There have been some reports of corn seedlings being damaged from ammonia fertilizer this spring in Iowa—even in fields where the anhydrous ammonia was applied last fall. Ammonia injury has been noted in past springs and it more frequently occurs with shallow placed ammonia, ammonia applied in the spring near the time of planting, or where urea is placed near the seed, and when soil conditions are dry.
In some cases the plant is killed, and in other cases the early root and plant growth can be impacted slightly or severely, says John Sawyer, Iowa State University Extension soil fertility specialist. Damage, potential re-growth, and season-long corn plant development rate can be aggravated by other stresses in combination with ammonia injury, he points out.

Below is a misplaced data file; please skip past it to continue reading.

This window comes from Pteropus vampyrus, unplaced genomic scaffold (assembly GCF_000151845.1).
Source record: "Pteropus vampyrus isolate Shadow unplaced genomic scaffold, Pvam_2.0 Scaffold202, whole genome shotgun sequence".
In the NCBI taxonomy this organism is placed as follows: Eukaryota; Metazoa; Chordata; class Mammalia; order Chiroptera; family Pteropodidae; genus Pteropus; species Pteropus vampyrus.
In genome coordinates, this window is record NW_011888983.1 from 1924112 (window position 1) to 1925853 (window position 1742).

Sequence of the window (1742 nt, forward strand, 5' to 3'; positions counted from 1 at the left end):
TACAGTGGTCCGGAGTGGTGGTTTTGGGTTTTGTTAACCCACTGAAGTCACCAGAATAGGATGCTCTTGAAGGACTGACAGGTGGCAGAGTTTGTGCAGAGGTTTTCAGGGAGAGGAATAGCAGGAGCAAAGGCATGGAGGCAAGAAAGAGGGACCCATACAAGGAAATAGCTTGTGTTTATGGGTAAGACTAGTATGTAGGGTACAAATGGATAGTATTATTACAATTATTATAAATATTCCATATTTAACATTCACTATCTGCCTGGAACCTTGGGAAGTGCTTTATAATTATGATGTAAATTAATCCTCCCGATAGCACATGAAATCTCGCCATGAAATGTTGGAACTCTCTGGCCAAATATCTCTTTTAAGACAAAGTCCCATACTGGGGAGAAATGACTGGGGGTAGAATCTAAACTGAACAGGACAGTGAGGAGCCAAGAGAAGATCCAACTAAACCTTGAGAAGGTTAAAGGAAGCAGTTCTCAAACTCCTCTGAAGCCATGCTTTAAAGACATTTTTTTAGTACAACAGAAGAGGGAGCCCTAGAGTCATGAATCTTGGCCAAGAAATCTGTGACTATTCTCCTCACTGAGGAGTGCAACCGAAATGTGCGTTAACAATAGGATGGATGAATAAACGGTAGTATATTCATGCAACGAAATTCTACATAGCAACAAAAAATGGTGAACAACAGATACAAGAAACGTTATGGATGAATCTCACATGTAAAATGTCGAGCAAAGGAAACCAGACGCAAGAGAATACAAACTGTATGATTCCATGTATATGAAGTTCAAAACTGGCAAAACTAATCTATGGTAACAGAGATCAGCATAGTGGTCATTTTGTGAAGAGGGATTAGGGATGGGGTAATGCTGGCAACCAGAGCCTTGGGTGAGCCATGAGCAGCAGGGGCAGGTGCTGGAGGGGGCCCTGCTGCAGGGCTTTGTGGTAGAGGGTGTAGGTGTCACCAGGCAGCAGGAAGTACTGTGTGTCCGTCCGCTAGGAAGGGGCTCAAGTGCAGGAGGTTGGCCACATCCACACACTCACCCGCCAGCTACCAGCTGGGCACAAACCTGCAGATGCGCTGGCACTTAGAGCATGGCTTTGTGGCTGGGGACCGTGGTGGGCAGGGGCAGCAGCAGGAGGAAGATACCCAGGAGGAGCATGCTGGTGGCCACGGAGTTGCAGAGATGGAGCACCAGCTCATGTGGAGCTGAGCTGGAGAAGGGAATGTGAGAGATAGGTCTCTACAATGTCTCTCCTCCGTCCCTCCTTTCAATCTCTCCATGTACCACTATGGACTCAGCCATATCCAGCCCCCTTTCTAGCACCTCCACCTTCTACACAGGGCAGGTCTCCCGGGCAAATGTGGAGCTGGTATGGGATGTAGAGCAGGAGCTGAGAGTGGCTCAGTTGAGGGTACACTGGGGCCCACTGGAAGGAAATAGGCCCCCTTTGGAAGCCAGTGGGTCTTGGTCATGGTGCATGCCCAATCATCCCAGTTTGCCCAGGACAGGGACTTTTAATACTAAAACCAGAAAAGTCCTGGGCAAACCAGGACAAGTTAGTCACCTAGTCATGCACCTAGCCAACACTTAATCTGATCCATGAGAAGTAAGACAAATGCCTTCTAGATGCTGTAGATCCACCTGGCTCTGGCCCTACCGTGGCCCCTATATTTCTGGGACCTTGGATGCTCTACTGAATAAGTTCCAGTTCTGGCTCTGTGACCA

How to avoid ammonia burn injury on corn roots
For more information and pictures of this type of damage, you need to read a more in-depth article on the topic, which Sawyer has written and has posted on his Web site. Sawyer discusses why this "ammoinia burn" damage can occur on corn roots, how it occurs and he makes some management suggestions to help farmers avoid this corn injury. Go to www.agronext.iastate.edu/soilfertility/
Sawyer's summary: "Anhydrous ammonia and urea are good N fertilizer sources. With proper management, and help from Mother Nature, most fields do not experience crop injury issues from use of these materials. However, sometimes problems arise due to a variety of reasons. Potential for crop injury can be greatly reduced by not matching corn rows with ammonia tracks and urea bands. Having enough soil separation between the N band and the corn row is the key. So, applying at an angle, having good injection depth, and good soil conditions at application, or use of RTK GPS (real time kinematic GPS) to place bands away from future corn rows—is what you want to do to avoid this injury."
Two examples of corn seedling damage from ammonia.